Reed K. Holden - Negotiating with Backbone - A Review

When I found this book at a 2nd hand bookstore, I didn’t really notice the subtitle and since I’m notoriously bad at negotiating, I bought it. Later at home I realized that it was “Eight Sales Strategies to Defend Your Price and Value”, which still might do me some good but starting through the pages my doubt increased as it is clearly addressed at Sales Reps. I decided to join the ride just to see how it turns out and it turned out quite entertaining but only if you’re a evil, black-hearted and nasty wretch like me.

Holden, who paints himself as some high and mighty Sales guru and pricing expert, which I can’t assess to since sales is clearly not my trade, starts whining about these evil people in procurement spoiling the life for sales people by trying to drive the prices down. This sets the tone for the next chapters, where he exposes the procurement people as the unethical con artists, wiggling their way into honest sales meetings to play their games, swindle and trick the hapless sales representative into granting them discounts, they are. These are mostly Holden’s words as he describes how procurement tries to throw the sales rep of by playing “good cop - bad cop” on him, seemingly canceling agreed contracts and show him fake summaries about competitors.

He then starts to offer absolute astonishing advice while further reducing the respect someone might have for the generic sales person. I simply can’t (and don’t want to) imagine people risking the fate of their employer and colleagues by calling themselves sales representatives and going out and try to sell stuff without knowing that they should “keep cool”, “know the process”, “know the value of their product”, “who’s the decision maker” and “who is involved” while not to “take it personal”. These advice is interjected by short anecdotes of evil procurists (“Let’s call him ‘Jim’”) being foiled in their games by brave sales people who knew the mean tricks of procurement. O.K. I’ve seen my share of sales guys swinging by my office asking “Can our software do that, because I just sold the feature to..?” but I didn’t imagine these weren’t exceptions but the rule and I can’t even imagine them not knowing who they were going to talk to. But don’t be afraid follow Salespersons (of Holden that is), when you know who’s the final decision maker and can get to him or her, this will be a professional and reasonable person with the best of his employer in mind and he or she will probably not in procurement. This fits very so well with to portrayed picture of the generic procurement person as an evil, lying, self-absorbed, unprofessional and irrational slug, playing low tricks to cheat poor sales persons that you’ll be in for a real surprise at page 63, where Holden admits, that the procurement team will wiggle into your negotiation and block your way to the decision maker “so they make sure that the deal is done at the best possible terms for their firm”, these bastards.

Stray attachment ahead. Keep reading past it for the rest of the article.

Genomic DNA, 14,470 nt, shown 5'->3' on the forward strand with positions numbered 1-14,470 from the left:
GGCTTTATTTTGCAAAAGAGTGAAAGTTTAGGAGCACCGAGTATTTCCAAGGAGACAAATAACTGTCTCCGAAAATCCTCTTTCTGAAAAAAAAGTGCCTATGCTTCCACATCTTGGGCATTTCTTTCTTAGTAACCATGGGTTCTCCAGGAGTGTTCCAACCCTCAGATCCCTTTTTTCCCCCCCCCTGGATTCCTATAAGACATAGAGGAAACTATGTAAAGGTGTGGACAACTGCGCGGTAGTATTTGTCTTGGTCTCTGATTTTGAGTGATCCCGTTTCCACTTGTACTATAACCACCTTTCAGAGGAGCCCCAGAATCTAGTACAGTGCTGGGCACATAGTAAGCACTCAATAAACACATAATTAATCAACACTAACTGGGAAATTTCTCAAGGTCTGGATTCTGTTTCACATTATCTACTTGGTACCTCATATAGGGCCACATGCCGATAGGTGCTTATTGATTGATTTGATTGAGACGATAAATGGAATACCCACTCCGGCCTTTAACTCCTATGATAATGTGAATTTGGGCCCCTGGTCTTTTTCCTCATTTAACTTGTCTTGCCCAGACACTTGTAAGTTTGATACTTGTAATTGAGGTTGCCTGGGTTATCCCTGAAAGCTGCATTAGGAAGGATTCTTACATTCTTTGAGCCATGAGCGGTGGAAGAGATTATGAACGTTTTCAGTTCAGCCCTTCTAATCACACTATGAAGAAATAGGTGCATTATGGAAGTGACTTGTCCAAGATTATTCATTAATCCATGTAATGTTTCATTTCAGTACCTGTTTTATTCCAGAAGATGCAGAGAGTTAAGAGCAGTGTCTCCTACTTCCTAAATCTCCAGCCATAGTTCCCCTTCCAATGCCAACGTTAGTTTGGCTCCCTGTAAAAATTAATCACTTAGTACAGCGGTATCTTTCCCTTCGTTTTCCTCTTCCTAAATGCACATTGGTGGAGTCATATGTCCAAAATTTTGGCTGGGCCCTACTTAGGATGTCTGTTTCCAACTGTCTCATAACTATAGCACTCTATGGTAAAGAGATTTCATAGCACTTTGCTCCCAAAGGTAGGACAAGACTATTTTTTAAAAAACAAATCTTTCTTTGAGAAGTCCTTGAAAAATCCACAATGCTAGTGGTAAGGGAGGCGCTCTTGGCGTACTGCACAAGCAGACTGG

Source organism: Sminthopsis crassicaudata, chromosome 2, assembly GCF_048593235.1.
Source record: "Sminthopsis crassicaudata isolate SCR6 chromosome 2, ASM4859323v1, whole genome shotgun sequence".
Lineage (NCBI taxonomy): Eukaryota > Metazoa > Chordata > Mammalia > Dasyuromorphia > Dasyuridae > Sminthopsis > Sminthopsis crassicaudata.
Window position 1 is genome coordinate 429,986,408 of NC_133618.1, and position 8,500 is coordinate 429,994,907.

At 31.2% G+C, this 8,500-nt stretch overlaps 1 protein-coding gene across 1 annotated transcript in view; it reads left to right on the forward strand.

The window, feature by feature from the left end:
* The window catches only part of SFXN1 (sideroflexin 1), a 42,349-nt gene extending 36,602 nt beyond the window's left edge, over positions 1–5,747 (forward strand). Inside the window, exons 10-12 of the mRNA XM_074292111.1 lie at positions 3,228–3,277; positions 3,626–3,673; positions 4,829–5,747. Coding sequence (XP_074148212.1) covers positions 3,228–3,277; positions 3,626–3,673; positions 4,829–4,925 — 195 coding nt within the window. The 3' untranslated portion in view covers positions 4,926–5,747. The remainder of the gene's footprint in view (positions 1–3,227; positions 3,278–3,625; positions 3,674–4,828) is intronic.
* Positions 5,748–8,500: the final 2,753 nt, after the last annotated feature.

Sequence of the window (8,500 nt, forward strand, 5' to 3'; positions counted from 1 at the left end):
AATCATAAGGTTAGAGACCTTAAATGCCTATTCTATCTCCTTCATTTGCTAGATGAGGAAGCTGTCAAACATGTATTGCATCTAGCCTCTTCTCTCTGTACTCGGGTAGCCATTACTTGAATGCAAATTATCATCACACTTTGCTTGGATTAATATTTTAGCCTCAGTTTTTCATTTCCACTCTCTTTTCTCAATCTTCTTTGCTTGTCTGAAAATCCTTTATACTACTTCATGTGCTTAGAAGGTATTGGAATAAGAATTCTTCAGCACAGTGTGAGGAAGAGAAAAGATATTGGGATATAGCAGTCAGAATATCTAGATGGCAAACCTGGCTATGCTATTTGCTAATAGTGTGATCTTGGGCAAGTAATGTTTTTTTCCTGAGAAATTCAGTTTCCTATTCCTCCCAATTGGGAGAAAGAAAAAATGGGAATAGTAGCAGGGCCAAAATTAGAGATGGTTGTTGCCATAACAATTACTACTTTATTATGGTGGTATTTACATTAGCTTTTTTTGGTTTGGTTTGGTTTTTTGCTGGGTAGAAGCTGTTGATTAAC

To be honest, after about one third of the book, Holden tunes down the whining a little bit and starts giving advice that doesn’t completely sound like kindergarten to me. But I’m still curious how the idea of developing deals that give the customer lower value when he asks for a lower price validate more than 10 pages in a book with a target audience of professionals. This advice is followed by al lengthy talk about trust any why it is important and how to ruin it with the next idea Holden recommends. The advice is to state that the customer’s request is against company policy and staying on morale high ground by explaining (to the reader, not to the customer of course) that a policy is nothing but a decision made in advance and that it doesn’t matter if that decision was made months ago by higher management or seconds ago by the salesperson. Although he doesn’t admit that this would ruin trust as any other lie.

Most of the rest of the book consists of what Holden calls the eight scenarios of sales, where eight is a rather high estimate. They’re the combination of the four types of buyers (where the forth one is one of the second or third pretending to be the first) and whether or not there is an existing relationship to the buyer (which doesn’t matter for one type). The advice given in these scenarios is of the repetitive kind and never leaves the domain of common sense.

I can’t really tell if it’s a good book since I don’t know if the so called advice might be in fact needed by anyone out there. The book, which you can buy here, will leave you

  • Deeply depressed at the bleak state of the department out to sell your work
  • Highly amused about the advice obviously needed by some sales personnel or
  • Infuriated about the guts some people seem to have, calling themselves sales reps
  • Incredibly sad that someone can publish a work like this and still get praise and five star reviews at amazon.

depending on how you look at the book and the state of the sales department at your workplace. But all in all to me this book reeks of shameless self-promotion.

If I’ll ever leave the trade of honest software development, I think I’ll join the ranks of the procurists. Then I can be mean and nasty and yell at sales reps for no other reason than doing my job and loving it.

Finally a rating, that has to be taken with a grain of salt: